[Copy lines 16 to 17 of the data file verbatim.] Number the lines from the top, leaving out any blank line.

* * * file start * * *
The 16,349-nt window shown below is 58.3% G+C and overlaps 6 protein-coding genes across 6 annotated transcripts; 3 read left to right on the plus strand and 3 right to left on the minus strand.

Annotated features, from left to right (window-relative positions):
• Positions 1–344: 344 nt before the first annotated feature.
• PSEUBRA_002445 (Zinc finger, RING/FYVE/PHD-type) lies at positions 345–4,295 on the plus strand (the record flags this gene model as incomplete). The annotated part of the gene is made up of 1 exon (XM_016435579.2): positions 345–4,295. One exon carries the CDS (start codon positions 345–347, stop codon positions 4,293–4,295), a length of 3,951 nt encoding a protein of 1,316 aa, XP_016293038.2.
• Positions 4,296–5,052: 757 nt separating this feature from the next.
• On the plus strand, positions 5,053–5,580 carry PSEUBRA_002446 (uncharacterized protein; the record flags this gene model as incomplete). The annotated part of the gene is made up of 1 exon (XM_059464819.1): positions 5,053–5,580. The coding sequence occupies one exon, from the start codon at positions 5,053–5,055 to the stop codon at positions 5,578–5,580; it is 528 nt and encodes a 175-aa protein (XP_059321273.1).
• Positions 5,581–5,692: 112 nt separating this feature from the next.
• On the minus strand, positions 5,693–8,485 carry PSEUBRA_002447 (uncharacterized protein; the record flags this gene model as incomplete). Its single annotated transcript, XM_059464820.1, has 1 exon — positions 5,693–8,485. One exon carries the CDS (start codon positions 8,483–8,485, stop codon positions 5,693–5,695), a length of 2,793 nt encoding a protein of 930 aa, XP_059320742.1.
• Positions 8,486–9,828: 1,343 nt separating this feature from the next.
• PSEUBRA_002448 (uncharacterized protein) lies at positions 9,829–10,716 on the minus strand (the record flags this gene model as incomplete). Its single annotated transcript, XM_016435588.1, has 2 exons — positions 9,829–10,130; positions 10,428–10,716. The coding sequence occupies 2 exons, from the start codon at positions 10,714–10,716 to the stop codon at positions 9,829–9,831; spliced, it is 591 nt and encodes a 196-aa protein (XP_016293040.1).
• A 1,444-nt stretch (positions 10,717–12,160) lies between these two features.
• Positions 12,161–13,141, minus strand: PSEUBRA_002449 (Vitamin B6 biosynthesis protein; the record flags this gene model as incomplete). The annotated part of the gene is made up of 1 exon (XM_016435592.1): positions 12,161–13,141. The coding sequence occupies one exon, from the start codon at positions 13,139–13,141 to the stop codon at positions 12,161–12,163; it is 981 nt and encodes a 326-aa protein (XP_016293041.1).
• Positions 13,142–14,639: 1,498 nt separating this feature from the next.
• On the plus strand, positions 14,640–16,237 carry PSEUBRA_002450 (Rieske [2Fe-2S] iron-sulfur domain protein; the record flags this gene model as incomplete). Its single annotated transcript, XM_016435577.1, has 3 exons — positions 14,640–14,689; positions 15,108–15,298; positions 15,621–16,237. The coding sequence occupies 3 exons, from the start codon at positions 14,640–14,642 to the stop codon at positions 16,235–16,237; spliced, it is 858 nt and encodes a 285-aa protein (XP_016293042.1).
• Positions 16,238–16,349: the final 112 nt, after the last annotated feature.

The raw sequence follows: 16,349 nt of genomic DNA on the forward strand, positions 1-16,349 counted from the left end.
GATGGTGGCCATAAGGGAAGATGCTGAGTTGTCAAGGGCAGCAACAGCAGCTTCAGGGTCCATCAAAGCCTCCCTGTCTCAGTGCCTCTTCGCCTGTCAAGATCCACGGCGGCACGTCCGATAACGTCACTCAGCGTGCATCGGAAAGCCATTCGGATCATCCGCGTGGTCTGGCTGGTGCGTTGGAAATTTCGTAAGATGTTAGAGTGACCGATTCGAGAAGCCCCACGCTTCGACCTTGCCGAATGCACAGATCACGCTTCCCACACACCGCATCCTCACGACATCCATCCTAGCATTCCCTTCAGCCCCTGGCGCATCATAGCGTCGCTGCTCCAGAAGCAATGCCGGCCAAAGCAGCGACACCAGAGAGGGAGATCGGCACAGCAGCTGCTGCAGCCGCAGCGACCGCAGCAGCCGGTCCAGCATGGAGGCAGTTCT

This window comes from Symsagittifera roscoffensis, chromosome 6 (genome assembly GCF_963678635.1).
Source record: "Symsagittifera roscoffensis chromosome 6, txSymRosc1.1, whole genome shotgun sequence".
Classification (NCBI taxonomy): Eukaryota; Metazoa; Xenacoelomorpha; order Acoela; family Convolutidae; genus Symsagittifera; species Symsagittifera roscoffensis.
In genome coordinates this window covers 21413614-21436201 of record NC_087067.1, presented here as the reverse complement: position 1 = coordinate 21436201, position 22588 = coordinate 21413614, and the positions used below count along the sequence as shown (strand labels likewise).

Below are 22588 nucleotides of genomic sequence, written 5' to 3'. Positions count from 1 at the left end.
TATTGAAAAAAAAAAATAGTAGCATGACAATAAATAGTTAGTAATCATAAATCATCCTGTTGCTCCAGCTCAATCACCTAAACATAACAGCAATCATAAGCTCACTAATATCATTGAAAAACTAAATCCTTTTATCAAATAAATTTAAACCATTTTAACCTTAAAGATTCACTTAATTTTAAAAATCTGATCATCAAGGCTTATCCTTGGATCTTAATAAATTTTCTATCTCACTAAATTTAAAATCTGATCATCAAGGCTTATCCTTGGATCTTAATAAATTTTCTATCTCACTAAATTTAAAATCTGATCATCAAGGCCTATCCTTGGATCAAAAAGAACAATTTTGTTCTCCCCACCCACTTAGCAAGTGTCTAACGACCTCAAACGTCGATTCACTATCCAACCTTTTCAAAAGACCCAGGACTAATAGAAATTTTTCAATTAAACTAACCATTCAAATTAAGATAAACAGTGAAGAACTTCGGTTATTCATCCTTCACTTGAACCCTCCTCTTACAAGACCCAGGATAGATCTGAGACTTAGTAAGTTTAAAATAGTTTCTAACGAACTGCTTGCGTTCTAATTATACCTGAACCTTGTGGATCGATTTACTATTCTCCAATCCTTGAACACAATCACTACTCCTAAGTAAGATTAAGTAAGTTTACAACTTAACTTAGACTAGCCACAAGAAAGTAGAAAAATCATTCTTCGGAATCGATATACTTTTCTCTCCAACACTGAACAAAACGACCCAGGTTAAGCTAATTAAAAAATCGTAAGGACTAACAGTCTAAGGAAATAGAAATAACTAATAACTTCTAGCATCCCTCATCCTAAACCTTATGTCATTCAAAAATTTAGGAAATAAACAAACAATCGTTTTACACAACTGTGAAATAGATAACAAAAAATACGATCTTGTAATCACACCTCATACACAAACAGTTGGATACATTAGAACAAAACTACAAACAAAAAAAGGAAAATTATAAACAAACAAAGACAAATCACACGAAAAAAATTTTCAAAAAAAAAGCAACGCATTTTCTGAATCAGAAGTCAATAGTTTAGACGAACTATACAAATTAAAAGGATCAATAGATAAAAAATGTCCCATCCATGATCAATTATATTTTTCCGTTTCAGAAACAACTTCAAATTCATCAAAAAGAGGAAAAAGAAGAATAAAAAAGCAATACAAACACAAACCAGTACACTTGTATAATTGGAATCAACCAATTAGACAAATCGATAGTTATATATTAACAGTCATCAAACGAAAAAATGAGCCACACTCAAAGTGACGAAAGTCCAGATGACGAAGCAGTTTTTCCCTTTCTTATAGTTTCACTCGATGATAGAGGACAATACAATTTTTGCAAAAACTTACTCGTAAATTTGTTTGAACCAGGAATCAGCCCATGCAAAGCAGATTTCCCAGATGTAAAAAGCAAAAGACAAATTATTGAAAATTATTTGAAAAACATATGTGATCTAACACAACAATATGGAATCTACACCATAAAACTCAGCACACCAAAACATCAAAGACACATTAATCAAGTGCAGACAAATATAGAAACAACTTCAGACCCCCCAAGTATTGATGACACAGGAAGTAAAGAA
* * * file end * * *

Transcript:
The raw sequence follows: 16,349 nt of genomic DNA on the forward strand, positions 1-16,349 counted from the left end.
GATGGTGGCCATAAGGGAAGATGCTGAGTTGTCAAGGGCAGCAACAGCAGCTTCAGGGTCCATCAAAGCCTCCCTGTCTCAGTGCCTCTTCGCCTGTCAAGATCCACGGCGGCACGTCCGATAACGTCACTCAGCGTGCATCGGAAAGCCATTCGGATCATCCGCGTGGTCTGGCTGGTGCGTTGGAAATTTCGTAAGATGTTAGAGTGACCGATTCGAGAAGCCCCACGCTTCGACCTTGCCGAATGCACAGATCACGCTTCCCACACACCGCATCCTCACGACATCCATCCTAGCATTCCCTTCAGCCCCTGGCGCATCATAGCGTCGCTGCTCCAGAAGCAATGCCGGCCAAAGCAGCGACACCAGAGAGGGAGATCGGCACAGCAGCTGCTGCAGCCGCAGCGACCGCAGCAGCCGGTCCAGCATGGAGGCAGTTCT